Ravens OL Patrick Mekari: Playing Next To Marshal Yanda Was A ‘Dream’

Ravens offensive lineman Patrick Mekari, who made the team as an undrafted free agent last year, didn’t get the full Marshal Yanda experience until the first game of the regular season in Miami Sept. 8.

Mekari, who played at Cal from 2015-2018, was fighting for a roster spot throughout the spring and summer while Yanda, at the time a seven-time Pro Bowler, could focus on preparing for the grind of 16-game season.

Mekari was one of two undrafted free agents to make the Ravens’ final 53-man roster along with linebacker Otaro Alaka. He began the year as a reserve offensive lineman, but he was still able to see Yanda shift into regular-season mode.

“Obviously, in the preseason he didn’t play. He’s kind of laying low during OTAs, just getting his body right for the season. I didn’t know him too well then. I’m like, ‘Oh, this guy’s kind of quiet. He’s a quiet guy,’” Mekari said on Glenn Clark Radio March 26. “And then we went to Miami for our first game and he’s losing his mind. And I’m like, ‘This is insane.’ I didn’t know he had this side to him, I had no idea. He’s just losing it. I’m like, ‘This is unbelievable for a guy in his 13th, 14th year to be this hyped and pumped up for his first game again.’ It was awesome.”

Mekari, who filled in as the starting center after Matt Skura got hurt in late November, got to play next to Yanda for parts of six games to close out the season. Yanda recently retired after 13 years with the Ravens, and he left a lasting impression on all of his teammates, particularly the offensive linemen.

Left guard Bradley Bozeman said Yanda was “the first guy I’ve actually wanted to be like or aspired to try to be.” Skura said Yanda taught him how to prepare and built up his confidence while projecting a sense of calmness. Mekari is no different in his admiration for Yanda.

“He’s had such an impact on me, on the team and even in ways that I don’t even know yet because I haven’t been there without him there, so it’s going to be really weird without him,” Mekari said. “I have the utmost respect for him. It was an unbelievable experience playing next to him. I remember watching his film in high school, just learning from him, watching him, admiring the way he plays and I was able to play next to him, which was unreal, which was a dream.”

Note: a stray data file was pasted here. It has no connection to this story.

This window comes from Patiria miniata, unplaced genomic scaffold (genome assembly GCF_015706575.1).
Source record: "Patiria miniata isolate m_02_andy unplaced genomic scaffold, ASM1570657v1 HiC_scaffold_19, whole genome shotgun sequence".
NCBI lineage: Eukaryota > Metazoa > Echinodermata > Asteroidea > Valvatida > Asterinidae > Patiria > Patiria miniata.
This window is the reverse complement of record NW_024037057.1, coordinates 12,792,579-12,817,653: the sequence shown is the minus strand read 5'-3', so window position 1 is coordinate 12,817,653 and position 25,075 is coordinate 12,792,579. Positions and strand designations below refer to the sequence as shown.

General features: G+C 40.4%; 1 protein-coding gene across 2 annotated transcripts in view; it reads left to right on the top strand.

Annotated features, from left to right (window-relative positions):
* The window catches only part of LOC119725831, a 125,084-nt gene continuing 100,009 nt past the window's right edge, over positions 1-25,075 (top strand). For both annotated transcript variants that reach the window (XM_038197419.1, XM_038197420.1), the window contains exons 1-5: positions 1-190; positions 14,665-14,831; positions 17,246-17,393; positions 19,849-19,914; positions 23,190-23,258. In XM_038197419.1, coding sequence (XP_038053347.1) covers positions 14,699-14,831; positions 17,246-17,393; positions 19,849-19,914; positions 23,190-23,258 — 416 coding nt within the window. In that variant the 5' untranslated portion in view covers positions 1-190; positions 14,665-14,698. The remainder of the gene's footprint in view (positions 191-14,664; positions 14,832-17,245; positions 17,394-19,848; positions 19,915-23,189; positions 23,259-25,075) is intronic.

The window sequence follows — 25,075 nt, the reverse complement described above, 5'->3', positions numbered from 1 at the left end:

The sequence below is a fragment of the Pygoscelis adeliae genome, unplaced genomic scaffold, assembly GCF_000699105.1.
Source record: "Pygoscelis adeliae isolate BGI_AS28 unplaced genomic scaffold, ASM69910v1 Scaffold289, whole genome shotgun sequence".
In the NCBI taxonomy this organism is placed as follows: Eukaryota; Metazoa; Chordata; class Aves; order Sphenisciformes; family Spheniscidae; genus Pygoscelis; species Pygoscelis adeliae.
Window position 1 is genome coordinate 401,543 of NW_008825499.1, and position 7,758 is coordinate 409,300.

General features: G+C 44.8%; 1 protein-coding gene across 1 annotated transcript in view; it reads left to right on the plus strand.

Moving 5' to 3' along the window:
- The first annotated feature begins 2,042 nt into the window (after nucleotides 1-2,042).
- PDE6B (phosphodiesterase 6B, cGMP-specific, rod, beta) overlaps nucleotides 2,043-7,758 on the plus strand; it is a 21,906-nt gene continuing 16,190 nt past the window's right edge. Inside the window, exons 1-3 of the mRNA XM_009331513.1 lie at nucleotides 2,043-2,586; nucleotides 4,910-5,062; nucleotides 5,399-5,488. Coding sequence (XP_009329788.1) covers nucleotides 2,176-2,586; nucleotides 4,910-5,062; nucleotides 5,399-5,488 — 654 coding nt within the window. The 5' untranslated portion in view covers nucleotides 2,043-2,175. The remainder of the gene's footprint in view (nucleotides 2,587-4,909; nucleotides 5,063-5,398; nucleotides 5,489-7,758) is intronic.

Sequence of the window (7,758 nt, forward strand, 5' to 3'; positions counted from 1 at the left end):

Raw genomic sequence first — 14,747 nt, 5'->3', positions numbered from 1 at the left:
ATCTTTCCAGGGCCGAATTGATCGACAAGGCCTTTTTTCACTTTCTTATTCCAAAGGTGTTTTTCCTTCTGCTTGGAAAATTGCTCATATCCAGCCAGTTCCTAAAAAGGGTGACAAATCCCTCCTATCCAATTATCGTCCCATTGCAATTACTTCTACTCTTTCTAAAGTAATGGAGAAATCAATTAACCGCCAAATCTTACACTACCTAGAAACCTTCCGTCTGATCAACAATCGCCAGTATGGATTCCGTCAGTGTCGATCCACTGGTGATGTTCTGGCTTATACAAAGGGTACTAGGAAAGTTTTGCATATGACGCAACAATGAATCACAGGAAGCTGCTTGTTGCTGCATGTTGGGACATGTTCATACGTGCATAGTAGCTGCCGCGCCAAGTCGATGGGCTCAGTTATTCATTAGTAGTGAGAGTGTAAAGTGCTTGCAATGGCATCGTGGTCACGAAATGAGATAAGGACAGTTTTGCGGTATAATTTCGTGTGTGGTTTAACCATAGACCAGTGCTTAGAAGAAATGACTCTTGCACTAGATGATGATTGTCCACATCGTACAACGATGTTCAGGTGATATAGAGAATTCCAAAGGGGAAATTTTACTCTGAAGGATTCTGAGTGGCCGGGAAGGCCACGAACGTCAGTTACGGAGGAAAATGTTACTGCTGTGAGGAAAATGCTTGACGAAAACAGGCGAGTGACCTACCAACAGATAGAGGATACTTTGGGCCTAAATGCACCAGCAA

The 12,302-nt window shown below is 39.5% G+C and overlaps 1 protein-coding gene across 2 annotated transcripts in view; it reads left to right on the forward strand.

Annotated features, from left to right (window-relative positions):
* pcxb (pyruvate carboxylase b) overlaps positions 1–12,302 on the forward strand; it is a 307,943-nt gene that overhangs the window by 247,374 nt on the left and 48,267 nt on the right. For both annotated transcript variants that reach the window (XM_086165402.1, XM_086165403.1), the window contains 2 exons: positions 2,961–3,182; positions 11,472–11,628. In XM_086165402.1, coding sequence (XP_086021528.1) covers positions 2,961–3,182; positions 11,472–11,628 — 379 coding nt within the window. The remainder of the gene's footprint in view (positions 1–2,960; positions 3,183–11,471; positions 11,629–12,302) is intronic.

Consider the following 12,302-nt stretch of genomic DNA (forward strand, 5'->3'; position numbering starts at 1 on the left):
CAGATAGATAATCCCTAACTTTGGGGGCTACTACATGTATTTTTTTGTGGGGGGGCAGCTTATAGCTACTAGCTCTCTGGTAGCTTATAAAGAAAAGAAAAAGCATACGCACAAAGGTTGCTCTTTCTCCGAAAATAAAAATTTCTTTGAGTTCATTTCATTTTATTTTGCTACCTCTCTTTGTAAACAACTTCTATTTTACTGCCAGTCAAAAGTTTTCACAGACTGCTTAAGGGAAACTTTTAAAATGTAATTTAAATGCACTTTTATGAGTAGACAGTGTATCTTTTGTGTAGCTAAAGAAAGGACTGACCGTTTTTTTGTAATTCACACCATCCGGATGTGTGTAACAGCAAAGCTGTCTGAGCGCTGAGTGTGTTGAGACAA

Yanda’s productivity tended to be difficult to capture in real time at right guard, but the all-22 film never lied about Yanda.

Turns out, the rest of the Ravens’ offensive linemen saw things later that wowed them regarding Yanda, too.

“It’d happen a lot,” Mekari said. “There’s time in film that something would happen and we’re like, ‘Man, we didn’t even catch that on the field. Like, no one even saw it or talked about it.’ And it happened often. I’m talking like every week to every other week, so it was incredible.”

Without Yanda around, the Ravens are left with Ronnie Stanley at left tackle, Orlando Brown Jr. at right tackle and Bozeman at left guard, with question marks at center and right guard. The Ravens have two capable centers on the roster in Skura and Mekari, but Skura is recovering from a devastating knee injury. The Ravens haven’t signed any offensive linemen in the early stages of free agency, but they figure to target the position in the draft.

At Cal, Mekari made 22 starts at left tackle and one apiece at right tackle and right guard. Combined with his experience at center last year, he’s played a little of everything since his college days. If the Ravens were to approach him about sliding over to guard, is that something he’d be up for?

“Whatever the team, whatever Coach asks me to do, that’s kind of what I want to do,” Mekari said. “I have no really preference as long as I’m helping and getting better at something. That’s what I want to do.”

For more from Mekari, listen to the full interview here:

Photo Credit: Kenya Allen/PressBox

Luke Jackson

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